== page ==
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Sudan Clashes Continue Monday


A man walks while smoke rises above buildings after aerial bombardment, during clashes between the paramilitary Rapid Support Forces and the army in Khartoum North, Sudan, May 1, 2023.
A man walks while smoke rises above buildings after aerial bombardment, during clashes between the paramilitary Rapid Support Forces and the army in Khartoum North, Sudan, May 1, 2023.

UPDATED WITH WHO REGIONAL DIRECTOR COMMENTS, ADDITIONAL DETAILS: KHARTOUM - Fierce fighting broke out again Monday between Sudan's army and paramilitaries despite the formal extension of a truce, after the United Nations warned the humanitarian situation reached "breaking point."

At least 528 people have been killed and almost 4,600 people wounded in the violence, according to Sudan's health ministry, but the death toll is feared to be far higher.

Battles erupted on April 15 between Sudan's de facto leader Abdel Fattah al-Burhan, who leads the regular army, and his ex-deputy Mohamed Hamdan Dagalo, who commands the powerful paramilitary Rapid Support Forces.

Millions of Sudanese around the capital have since hidden in their homes with dwindling food, water, and electricity as warplanes on bombing raids have drawn heavy fire from anti-aircraft guns.

"Warplanes are flying over southern Khartoum and anti-aircraft guns are firing at it," said one resident, while another witness told AFP he was also hearing "loud gunfire" in the area.

Fighting has also spread across Sudan, especially in the long-troubled Darfur region, where witnesses reported intense conflict and looting.

At least 96 people were reported killed in El Geneina, West Darfur, the UN said.'

As of Monday, at least 20,000 people had found refuge at a makeshift camp in the Chadian border village of Koufroun, according to the United Nations refugee agency UNCHR, which manages their influx along with other UN agencies.

The village lies a few hundred meters from the border with West Darfur, which with the capital Khartoum is among the worst-hit provinces in the Sudan conflict.

Most of those arriving have come from the Sudanese town of Tendelti, about 20 kilometers away.

UN Secretary-General Antonio Guterres said he was "immediately" sending Martin Griffiths, his emergency relief coordinator, to the area "in light of the rapidly deteriorating humanitarian crisis in Sudan."

"The scale and speed of what is unfolding is unprecedented in Sudan. We are extremely concerned by the immediate as well as long-term impact on all people in Sudan, and the broader region," Stephane Dujarric, the spokesperson for Guterres, said in a statement.

Sudan's already troubled health sector faces the risk of "disaster" after more than two weeks of heavy fighting have rocked the poverty-stricken country, a UN World Health Organization official warns.

Even before the deadly conflict broke out on April 15, "the healthcare system in Sudan faced numerous crises... and was extremely fragile," Ahmed al-Mandhari, WHO regional director for the eastern Mediterranean, told AFP.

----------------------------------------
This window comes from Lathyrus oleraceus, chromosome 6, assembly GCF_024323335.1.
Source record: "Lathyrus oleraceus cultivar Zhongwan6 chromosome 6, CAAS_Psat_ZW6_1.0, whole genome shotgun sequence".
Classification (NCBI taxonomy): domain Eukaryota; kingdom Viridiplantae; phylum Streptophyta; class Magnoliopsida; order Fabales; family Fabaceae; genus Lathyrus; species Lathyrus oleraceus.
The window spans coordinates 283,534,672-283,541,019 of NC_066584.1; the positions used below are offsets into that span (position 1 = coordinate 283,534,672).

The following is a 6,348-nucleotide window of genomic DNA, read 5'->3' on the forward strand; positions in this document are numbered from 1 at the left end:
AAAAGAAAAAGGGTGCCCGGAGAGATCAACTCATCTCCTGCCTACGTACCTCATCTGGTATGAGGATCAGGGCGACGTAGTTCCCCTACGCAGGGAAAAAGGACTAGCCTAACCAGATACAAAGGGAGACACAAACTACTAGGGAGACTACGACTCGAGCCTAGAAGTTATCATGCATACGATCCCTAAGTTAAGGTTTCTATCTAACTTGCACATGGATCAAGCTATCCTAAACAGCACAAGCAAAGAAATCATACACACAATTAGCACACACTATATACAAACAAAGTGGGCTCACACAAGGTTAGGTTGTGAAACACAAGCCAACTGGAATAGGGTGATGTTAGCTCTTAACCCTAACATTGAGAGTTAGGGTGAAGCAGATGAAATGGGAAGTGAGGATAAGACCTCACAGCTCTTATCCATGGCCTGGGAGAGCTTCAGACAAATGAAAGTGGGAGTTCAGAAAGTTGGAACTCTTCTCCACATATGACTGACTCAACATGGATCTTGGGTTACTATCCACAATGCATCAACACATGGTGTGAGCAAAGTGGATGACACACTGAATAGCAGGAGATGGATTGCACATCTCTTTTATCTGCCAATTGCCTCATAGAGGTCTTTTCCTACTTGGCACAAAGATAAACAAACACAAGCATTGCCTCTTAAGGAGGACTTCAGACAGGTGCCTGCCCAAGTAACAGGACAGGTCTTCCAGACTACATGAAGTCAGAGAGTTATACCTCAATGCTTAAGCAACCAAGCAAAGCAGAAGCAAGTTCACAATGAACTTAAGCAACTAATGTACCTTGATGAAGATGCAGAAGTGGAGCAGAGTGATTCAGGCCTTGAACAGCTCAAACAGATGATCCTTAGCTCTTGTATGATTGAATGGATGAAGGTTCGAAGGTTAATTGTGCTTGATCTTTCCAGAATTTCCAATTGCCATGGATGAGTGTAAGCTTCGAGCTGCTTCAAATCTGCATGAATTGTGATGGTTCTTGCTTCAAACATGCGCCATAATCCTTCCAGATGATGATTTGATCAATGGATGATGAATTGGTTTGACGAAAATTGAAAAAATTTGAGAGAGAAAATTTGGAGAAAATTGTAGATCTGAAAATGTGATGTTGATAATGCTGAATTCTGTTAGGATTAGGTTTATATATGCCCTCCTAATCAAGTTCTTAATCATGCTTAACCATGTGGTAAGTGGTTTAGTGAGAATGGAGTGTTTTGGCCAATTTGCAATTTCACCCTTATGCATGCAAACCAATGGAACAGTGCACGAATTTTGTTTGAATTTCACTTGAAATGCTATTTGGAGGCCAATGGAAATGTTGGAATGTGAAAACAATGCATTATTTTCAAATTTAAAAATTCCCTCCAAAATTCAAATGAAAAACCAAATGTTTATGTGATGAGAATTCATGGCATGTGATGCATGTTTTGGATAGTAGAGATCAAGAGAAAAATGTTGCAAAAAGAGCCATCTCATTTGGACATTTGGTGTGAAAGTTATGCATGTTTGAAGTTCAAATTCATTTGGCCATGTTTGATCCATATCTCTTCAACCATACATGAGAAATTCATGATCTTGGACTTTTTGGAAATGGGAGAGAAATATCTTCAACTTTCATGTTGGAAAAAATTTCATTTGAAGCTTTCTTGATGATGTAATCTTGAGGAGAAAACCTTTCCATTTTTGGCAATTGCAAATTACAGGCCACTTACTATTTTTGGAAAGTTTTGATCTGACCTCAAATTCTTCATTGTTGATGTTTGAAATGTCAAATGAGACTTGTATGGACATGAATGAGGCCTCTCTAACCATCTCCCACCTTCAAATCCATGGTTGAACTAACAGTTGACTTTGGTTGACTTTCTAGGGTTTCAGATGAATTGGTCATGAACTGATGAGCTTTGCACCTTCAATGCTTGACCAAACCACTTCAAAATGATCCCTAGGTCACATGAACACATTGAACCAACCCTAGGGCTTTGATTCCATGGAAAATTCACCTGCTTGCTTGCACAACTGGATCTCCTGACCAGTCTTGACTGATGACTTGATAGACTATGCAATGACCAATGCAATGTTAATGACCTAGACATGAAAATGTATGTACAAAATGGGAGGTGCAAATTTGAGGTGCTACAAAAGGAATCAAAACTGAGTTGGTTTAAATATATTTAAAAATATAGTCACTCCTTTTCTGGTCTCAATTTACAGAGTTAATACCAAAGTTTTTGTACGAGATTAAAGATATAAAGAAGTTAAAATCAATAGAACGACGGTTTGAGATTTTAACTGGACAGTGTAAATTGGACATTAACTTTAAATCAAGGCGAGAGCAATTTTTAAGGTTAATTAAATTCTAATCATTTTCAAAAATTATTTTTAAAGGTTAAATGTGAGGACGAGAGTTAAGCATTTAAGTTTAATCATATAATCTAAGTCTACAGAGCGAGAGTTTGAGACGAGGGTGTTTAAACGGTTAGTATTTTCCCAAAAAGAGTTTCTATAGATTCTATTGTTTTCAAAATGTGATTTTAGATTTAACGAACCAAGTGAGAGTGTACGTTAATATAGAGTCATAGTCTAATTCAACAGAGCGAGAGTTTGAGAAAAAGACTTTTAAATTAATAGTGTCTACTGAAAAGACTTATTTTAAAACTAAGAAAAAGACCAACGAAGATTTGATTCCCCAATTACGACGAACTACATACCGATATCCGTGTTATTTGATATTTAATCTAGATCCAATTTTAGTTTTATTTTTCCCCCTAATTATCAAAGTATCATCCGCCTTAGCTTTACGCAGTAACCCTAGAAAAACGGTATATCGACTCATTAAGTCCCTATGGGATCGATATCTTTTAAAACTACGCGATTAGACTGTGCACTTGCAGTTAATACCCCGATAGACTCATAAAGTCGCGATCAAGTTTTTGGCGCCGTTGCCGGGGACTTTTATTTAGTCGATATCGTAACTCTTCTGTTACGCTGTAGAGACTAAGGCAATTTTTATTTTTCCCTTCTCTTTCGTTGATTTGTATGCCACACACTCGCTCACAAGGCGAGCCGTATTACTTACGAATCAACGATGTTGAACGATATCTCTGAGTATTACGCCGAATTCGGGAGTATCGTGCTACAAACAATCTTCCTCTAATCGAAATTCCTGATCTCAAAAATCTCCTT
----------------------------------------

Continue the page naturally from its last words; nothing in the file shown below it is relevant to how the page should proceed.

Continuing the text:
Now - with hospitals bombed, medicines running low and many doctors fleeing the country - "it is a disaster in every sense of the word," he said, warning of the growing threat of cholera, malaria and other diseases.

Burhan and Dagalo have agreed multiple, poorly observed ceasefires, and extended the latest formal truce on Sunday by 72 hours, with each side repeatedly blaming the other for the frequent violations.

Top UN humanitarian official Martin Griffiths said Sunday he was heading to the region to help "bring immediate relief to the millions of people whose lives have turned upside down overnight".

"The humanitarian situation is reaching breaking point," he said. "Goods essential for people's survival are becoming scarce in the hardest-hit urban centers, especially Khartoum."

"The cost of transportation out of worst-hit areas has risen exponentially, leaving the most vulnerable unable to locate to safer areas."

Some 50,000 people have fled the raging conflict, seeking refuge in neighboring countries including Chad, Egypt, and the Central African Republic, said the UN refugee agency.

The fighting has also triggered a mass exodus of foreigners and international staff, with countries the world over launching frantic evacuations by land, sea, and air.

Further complicating the battlefield, Central Reserve Police were being deployed across Khartoum to "protect citizens' properties" from looting, the Sudanese police said, confirming an army statement.

The RSF had warned police against joining the fight.

The UN World Food Program has warned the unrest could plunge millions more into hunger in a country where 15 million people already needed aid to stave off famine.

Only 16 percent of health facilities are functioning in Khartoum, according to the World Health Organization, with many facilities shelled.

On Sunday, a first Red Cross plane brought eight tons of humanitarian aid from Jordan to Port Sudan, which is so far untouched by the fighting and has served as an evacuation hub.

The aid included surgical material and medical kits to stabilize 1,500 patients.

Regional powers have joined negotiations to help end the violence.

An envoy of Burhan's met on Sunday in Riyadh with the Saudi Arabian Foreign Minister Prince Faisal bin Farhan, who called for the restoration of calm in Sudan, his ministry said.

Egypt called an Arab League meeting of its permanent delegates Monday to discuss the "situation in Sudan."